The status of searches for possible variation in the constants of nature from astronomical observation of molecules is reviewed, focusing on the dimensionless constant representing the proton-electron mass ratio μ =mp/me. The optical detection of H2 and CO molecules with large ground-based telescopes (as the ESO-VLT and the Keck telescopes), as well as the detection of H2 with the Cosmic Origins Spectrograph aboard the Hubble Space Telescope is discussed in the context of varying constants, and in connection to different theoretical scenarios. Radio astronomy provides an alternative search strategy bearing the advantage that molecules as NH3 (ammonia) and CH3OH (methanol) can be used, which are much more sensitive to a varying μ than diatomic molecules. Current constraints are |Δ μ /μ | Universe (both at 3σ statistical significance). Existing bottlenecks and prospects for future improvement with novel instrumentation are discussed.

  14. a Note on the Effect of the Cosmological Constant on the Bending of Light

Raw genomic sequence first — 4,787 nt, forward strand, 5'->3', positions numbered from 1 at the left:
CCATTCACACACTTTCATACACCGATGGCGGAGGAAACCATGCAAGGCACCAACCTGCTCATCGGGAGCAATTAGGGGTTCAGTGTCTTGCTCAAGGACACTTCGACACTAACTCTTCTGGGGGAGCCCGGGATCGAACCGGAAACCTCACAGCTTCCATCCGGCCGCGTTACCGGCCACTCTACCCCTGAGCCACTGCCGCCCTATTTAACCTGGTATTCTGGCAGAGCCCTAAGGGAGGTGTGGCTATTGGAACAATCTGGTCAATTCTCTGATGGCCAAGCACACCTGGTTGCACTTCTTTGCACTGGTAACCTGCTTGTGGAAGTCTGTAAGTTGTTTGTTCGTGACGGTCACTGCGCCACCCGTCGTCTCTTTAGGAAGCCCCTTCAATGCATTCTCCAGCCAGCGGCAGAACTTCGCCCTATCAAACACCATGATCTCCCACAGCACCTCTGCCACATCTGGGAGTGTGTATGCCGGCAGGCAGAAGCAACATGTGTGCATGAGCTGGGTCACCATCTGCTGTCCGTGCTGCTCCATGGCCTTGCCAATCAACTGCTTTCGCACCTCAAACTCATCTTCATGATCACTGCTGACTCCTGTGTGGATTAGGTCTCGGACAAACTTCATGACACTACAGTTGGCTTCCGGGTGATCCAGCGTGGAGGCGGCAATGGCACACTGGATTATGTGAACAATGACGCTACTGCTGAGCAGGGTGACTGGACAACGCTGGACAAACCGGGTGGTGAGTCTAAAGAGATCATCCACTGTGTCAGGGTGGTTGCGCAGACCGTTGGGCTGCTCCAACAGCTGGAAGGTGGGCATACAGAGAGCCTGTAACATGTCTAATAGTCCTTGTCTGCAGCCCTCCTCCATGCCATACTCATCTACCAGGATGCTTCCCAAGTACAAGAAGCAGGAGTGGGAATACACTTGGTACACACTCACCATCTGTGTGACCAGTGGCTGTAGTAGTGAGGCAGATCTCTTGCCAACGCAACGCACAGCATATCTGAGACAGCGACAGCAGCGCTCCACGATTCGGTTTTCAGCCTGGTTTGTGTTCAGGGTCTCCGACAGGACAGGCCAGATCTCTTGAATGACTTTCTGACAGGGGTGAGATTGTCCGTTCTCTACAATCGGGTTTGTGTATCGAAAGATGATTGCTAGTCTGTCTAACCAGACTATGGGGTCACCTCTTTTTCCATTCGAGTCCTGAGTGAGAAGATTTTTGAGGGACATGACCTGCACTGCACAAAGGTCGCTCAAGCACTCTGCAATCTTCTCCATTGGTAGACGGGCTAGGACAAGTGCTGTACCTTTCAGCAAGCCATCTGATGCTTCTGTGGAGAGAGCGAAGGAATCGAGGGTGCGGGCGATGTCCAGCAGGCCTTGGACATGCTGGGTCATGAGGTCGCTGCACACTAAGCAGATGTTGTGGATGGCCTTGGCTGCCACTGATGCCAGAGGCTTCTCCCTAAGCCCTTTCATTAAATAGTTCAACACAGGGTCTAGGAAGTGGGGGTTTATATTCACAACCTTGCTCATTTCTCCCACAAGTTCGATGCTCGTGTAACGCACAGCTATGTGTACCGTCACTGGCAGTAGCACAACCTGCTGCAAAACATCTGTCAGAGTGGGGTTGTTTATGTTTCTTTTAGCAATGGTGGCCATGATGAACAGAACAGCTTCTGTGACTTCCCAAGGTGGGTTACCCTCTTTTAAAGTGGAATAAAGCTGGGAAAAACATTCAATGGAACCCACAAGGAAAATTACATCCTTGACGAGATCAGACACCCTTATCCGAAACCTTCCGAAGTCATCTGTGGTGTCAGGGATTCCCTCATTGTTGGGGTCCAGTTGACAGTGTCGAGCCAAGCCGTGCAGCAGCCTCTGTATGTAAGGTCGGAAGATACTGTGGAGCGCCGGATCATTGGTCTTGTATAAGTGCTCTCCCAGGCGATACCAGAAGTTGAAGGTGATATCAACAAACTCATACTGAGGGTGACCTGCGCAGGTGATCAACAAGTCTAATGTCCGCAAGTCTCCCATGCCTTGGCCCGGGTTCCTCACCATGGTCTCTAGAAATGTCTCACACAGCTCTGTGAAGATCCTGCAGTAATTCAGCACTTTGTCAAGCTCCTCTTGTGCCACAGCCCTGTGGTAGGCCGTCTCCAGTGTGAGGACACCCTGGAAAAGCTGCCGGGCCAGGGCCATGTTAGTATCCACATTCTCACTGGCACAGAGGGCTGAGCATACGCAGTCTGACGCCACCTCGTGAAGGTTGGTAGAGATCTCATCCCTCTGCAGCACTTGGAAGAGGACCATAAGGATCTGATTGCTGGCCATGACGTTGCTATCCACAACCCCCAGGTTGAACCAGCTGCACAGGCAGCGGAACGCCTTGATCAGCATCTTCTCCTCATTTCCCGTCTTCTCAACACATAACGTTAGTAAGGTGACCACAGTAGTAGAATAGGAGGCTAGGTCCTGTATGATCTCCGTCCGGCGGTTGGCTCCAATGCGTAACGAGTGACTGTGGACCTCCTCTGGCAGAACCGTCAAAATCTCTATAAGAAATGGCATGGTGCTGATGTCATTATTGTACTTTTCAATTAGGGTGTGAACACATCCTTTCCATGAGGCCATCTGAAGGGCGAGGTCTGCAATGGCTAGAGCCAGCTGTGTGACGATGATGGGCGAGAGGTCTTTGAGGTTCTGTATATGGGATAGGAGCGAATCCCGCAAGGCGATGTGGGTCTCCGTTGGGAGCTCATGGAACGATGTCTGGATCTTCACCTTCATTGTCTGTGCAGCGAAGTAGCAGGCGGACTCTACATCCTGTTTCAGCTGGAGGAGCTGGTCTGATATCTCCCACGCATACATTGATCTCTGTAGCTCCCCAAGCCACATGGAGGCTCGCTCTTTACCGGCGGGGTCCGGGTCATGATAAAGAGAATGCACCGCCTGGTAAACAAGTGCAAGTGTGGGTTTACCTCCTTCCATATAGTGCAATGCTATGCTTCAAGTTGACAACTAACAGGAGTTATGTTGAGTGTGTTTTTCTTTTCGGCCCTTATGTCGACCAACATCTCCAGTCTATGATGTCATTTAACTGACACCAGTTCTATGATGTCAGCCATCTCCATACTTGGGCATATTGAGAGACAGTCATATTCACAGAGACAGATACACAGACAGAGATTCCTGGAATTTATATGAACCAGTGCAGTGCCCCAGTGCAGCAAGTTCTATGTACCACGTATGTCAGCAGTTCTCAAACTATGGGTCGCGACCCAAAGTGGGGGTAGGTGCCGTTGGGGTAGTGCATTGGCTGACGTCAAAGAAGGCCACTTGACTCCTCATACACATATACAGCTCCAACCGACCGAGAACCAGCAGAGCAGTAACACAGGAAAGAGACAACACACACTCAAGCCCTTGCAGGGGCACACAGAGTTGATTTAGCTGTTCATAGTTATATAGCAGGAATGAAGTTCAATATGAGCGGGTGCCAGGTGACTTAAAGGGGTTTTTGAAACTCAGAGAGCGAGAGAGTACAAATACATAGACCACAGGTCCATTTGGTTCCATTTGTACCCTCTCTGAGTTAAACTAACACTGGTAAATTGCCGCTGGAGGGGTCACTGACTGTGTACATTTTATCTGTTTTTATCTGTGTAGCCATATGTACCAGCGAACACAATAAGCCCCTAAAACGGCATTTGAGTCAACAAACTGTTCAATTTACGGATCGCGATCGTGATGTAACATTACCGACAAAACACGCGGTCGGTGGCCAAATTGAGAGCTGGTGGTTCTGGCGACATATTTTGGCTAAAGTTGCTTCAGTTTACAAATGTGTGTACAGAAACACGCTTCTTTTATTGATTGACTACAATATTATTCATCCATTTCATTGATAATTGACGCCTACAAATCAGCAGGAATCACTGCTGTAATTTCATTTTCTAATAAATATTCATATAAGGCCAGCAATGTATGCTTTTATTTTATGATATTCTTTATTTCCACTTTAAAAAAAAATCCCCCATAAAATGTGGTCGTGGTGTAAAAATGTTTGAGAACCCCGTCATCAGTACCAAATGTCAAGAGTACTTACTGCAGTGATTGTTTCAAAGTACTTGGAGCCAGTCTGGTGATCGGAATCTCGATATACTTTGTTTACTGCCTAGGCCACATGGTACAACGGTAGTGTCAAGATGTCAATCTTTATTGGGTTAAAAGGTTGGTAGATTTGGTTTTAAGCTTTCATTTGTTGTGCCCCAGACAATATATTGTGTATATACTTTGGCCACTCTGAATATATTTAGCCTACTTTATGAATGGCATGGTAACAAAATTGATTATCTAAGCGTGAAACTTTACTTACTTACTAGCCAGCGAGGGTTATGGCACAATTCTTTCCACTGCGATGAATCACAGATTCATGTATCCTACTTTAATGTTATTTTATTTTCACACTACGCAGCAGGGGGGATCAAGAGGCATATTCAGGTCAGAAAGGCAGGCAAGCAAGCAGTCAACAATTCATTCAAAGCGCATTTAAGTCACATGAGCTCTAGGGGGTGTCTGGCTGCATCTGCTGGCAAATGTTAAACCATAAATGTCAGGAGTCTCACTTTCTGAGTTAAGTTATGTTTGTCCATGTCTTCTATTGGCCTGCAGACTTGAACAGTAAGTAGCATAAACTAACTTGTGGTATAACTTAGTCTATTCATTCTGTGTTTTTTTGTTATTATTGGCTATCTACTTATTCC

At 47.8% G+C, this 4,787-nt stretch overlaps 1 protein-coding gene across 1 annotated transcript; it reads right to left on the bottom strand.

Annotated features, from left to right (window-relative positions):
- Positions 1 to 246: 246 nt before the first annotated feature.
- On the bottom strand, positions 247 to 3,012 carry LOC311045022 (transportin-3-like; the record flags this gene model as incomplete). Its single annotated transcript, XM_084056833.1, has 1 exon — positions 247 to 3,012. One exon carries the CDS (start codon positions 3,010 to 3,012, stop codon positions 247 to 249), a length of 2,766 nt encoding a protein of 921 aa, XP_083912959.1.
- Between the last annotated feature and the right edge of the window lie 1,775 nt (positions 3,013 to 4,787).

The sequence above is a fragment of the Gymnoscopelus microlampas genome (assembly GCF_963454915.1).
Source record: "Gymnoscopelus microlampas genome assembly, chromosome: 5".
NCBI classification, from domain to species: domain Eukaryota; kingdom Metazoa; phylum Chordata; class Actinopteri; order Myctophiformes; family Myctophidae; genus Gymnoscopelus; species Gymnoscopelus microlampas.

Science.gov (United States)

    Hammad, Fayçal

    2013-12-01

    We take another look at the equations behind the description of light bending in a Universe with a cosmological constant. We show that even within the impact parameter entering into the photon's differential equation, and which is defined here with exclusive reference to the beam of light as it bends around the central mass, lies the contribution of the cosmological constant. The latter is shown to enter in a novel way into the equation. When the latter is solved our approach implies, beyond the first two orders in the mass-term and the lowest-order in the cosmological constant, a slightly different expression for the bending angle from what is previously found in the literature.